RESPs are very good investment and savings vehicle for parents in Canada asking a great providers as heritage education funds. It lets them save up funds for their child/children’s post-secondary education, providing a chance to avail grants from Canada Education Savings Grant (CESG).
However, what if the beneficiary (your child) decides to discontinue his/her education after high school? Here are the things you can do.
1. Wait a little longer.
Always keep in mind that you’ve got plenty of time with RESPs. It can be kept open for as long as 35 years. So instead of collapsing the account (or do any of the other options you find in here), just wait for a little time to pass. Your child might decide to go back to school and continue his education after all.
2. Change the Beneficiary
This depends on the type of RESP account you have.
• In the case of an individual plan, you may get the chance to name another beneficiary. However, don’t forget to consult your RESP provider for the rules that may apply.
• In the case of a family plan, which lets you name multiple beneficiaries, you can use the earnings and federal and provincial grants to pay for the education of another child beneficiary under the plan.
• In the case of a group plan, check the terms and conditions to see if you can transfer the plan to a different beneficiary without incurring any fee.
3. Transfer the Funds to Your RRSP
You may transfer as much as $50,000 of earnings tax free from your RESP account to your RRSP (Registered Retirement Savings Plan) if:
• Your RESP account has been open for at least 10 years;
• All of the beneficiaries are at least 21 years and not currently pursuing their education after high school;
• You have some room to add funds to your RRSP;
• You are a Canadian resident; and
• The rules of the RESP allow such transfers.
If the first two conditions are met, you can withdraw the funds (principal and earnings) from the plan. For the third condition, remember that any excess income that cannot be moved to your RRSP will be subject to a 20% penalty tax, on top of a regular income tax.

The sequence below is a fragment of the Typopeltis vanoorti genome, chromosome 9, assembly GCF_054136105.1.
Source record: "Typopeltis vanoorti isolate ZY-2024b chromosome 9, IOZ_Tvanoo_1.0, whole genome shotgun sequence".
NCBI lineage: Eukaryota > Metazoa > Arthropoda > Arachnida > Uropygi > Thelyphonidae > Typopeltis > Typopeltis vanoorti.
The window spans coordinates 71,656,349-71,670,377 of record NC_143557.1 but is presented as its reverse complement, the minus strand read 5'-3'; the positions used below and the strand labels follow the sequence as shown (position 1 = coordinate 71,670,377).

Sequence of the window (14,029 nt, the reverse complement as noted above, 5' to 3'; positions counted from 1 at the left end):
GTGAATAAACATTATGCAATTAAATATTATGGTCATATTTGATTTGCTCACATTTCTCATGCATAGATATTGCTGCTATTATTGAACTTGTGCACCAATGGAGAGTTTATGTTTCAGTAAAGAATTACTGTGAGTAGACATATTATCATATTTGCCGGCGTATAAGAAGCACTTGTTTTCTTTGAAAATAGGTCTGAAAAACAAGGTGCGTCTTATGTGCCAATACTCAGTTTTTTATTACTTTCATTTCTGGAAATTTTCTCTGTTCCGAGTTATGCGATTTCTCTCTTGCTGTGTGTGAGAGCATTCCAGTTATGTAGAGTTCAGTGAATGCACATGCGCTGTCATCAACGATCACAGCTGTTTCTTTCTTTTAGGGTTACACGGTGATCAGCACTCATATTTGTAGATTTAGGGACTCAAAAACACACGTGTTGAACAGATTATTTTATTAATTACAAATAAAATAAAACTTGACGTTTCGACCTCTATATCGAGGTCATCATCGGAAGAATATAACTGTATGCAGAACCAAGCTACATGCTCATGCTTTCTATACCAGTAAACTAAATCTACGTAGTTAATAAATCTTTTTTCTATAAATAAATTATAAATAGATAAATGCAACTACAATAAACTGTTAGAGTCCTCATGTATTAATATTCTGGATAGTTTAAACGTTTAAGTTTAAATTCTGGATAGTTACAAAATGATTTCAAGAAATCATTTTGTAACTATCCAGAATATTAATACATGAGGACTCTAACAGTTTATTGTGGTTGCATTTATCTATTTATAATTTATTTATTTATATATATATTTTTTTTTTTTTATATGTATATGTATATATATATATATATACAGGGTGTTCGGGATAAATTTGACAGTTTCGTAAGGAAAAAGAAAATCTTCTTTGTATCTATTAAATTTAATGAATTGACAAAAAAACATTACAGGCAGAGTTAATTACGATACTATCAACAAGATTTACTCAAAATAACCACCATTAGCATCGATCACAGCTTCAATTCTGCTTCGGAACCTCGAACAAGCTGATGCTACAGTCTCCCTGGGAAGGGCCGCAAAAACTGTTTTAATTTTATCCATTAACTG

For transfers after 2013, the investment income on the RESP can also be moved tax free to an RRSD as long as the plans have the same beneficiary.
4. Collapse the RESP
When you decide to close or collapse the RESP account, you can take your contributions tax free. However, you are required to return all remaining grants and bond to the government because these funds can only be spent to pay for post-secondary education.
You can get your investment earnings, too, as long as your account has been open for at least 10 years and the beneficiaries are all at least 21 years old and not currently pursuing any post-secondary education.
5. Transfer the Funds to Your RDSP
You can transfer your investment earnings from your RESP to a Registered Disability Savings Plan (RDSP) if the plans have a common beneficiary. One of these conditions should also be met:
• The RESP beneficiary has a serious and prolonged mental condition that hinders him from pursuing post-secondary education;
• The RESP has been open for at least 10 years and the beneficiary is at least 21 years old and not attending any post-secondary education;
• The RESP has been open for 35 years.
It’s better if you can speak with your RESP provider to ask if this option is available under the plan’s terms. Take note of the RDSP requirements as well.